Disproportionality Analysis

The proposed rule was analyzed to determine if it would have a disproportional effect on smaller entities. The FAA determined that the impact of the proposed rule on the smaller entities would be relatively higher than the impact on the larger entities because the smaller entities may require relatively greater efforts to comply. If this is the case, the smaller entity may incur proportionally higher costs than the larger entity. The FAA has determined that disproportionate costs are justified to achieve uniform standards that enhance safety. The FAA will exercise its authority to consider petitions for exemption that may minimize a disproportionate impact.

International Trade Impact Assessment

The provisions of this rule will have little or no impact on trade for U.S. firms doing business in foreign countries and foreign firms doing business in the United States.

Federalism Implications

The FAA has analyzed this proposed rule under the principles and criteria of Executive Order 13132, Federalism. Most airports subject to this rule are owned, operated, or regulated by a local governmental body (such as a city or county government), which, in turn, is either incorporated by or part of a State. In a few cases, the airports are operated directly by the states. This rule would have minimal direct effect on the States, and would not alter the relationship between the airport certificate holders and the FAA that is established by law. The annual costs of compliance with this rule would be very low compared with the resources available to the airports. Further, before issuing this NPRM, the FAA consulted with representatives of the airports through the Aviation Rulemaking Advisory Committee, as well as the states through various national associations of state and local governments. Also, FAA will mail to each state government a copy of the NPRM specifically inviting comment on this proposal.

Accordingly, the FAA has determined that this action would not have a substantial direct effect on the States, on the relationship between the national Government and the States, or on the distribution of power and responsibilities among the various levels of government. Therefore, the FAA has determined that this rulemaking does not have federalism implications.

Unfunded Mandates Reform Act

The Unfunded Mandates Reform Act of 1995 (2 U.S.C. 1532-1538) requires the FAA to assess the effects of Federal regulatory actions on state, local, and tribal governments, and on the private sector of proposed rules that contain a Federal intergovernmental or private sector mandate that exceeds $100 million in any one year. This action does not contain such a mandate.

Because many airports are owned by small governments, this proposed rule could affect a large number of small governments. To provide notice to the Start Printed Page 38671small governments affected by this proposed rule, a copy of the NPRM will be sent to each State's Aeronautics Authority. This will provide small governments the opportunity to comment on the proposed rule before it would be implemented.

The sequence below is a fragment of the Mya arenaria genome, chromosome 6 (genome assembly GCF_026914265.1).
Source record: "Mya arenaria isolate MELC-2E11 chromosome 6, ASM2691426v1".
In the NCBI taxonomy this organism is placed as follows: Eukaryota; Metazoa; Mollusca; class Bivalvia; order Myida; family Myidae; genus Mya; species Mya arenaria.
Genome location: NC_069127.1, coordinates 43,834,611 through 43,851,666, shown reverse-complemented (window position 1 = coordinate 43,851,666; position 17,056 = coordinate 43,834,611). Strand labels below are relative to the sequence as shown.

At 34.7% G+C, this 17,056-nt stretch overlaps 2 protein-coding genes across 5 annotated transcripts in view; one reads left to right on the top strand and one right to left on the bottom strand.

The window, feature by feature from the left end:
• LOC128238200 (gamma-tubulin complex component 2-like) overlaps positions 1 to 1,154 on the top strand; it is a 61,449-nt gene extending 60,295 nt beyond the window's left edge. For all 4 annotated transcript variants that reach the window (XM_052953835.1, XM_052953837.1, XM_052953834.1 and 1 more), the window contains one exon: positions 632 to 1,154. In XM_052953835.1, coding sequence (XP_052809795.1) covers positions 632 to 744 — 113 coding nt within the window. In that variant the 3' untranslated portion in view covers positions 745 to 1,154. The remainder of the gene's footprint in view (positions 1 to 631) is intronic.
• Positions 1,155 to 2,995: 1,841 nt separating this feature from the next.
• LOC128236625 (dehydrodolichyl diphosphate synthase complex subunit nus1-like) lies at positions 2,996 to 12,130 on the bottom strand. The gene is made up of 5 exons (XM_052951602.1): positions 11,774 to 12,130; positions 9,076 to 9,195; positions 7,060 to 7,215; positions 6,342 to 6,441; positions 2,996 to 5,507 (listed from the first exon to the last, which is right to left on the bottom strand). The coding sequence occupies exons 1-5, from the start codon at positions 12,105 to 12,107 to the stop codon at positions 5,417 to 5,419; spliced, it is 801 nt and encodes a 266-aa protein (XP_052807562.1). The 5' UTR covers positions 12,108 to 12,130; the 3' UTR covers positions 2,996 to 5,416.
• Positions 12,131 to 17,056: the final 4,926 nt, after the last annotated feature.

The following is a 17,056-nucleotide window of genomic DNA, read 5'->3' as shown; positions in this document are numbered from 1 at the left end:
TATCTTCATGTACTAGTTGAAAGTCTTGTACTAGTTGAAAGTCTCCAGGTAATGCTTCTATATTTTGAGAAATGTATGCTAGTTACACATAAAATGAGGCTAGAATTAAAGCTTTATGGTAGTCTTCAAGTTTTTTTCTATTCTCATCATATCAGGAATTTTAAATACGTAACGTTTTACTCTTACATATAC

Environmental Analysis

FAA Order 1050.1D defines FAA actions that may be categorically excluded from preparation of a National Environmental Policy Act (NEPA) environmental assessment or environmental impact statement. In accordance with FAA Order 1050.1D, appendix 4, paragraph 4(j), this rulemaking action qualifies for a categorical exclusion.

Energy Impact

The energy impact of the proposed rule has been assessed in accordance with the Energy Policy and Conservation Act (EPCA) and Public Law 94-163, as amended (42 U.S.C. 6362). It has been determined that it is not a major regulatory action under the provisions of the EPCA.

Start List of Subjects

List of Subjects

End List of Subjects

The Proposed Amendments

In consideration of the foregoing, the Federal Aviation Administration proposes to amend Chapter I of Title 14, Code of Federal Regulations, as follows:

Start Part

PART 121—OPERATING REQUIREMENTS: DOMESTIC, FLAG, AND SUPPLEMENTAL OPERATIONS

1. The authority citation for part 121 continues to read as follows:

Start Authority

Authority: 49 U.S.C. 106(g), 40113, 40119, 41706, 44101, 44701-44702, 44705, 44709-44711, 44713, 44716-44717, 44722, 44901, 44903-44904, 44912, 46105.

End Authority

2. Revise § 121.590 to read as follows.

Use of certificated land airports.

(a) Except as provided in paragraph (b) of this section, or unless authorized by the Administrator, no air carrier, and no pilot being used by an air carrier may, in the conduct of operations governed by this part, operate an airplane into a land airport in any State of the United States, the District of Columbia, or any territory or possession of the United States, unless that airport is certificated under part 139 of this chapter. Further, no air carrier may operate an airplane at such a certificated airport, unless that operation is authorized for the classification of the airport under part 139 of this chapter. However, an air carrier may designate and use as a required alternate airport for departure or destination, an airport that is not certificated under part 139 of this chapter.

(b) An air carrier or a commercial operator may use an airport not certificated under part 139 of this chapter if conducting domestic, flag, and passenger-carrying supplemental operations at any airport operated by the United States government; and the airport meets the equivalent safety standards of those required under part 139 of this chapter.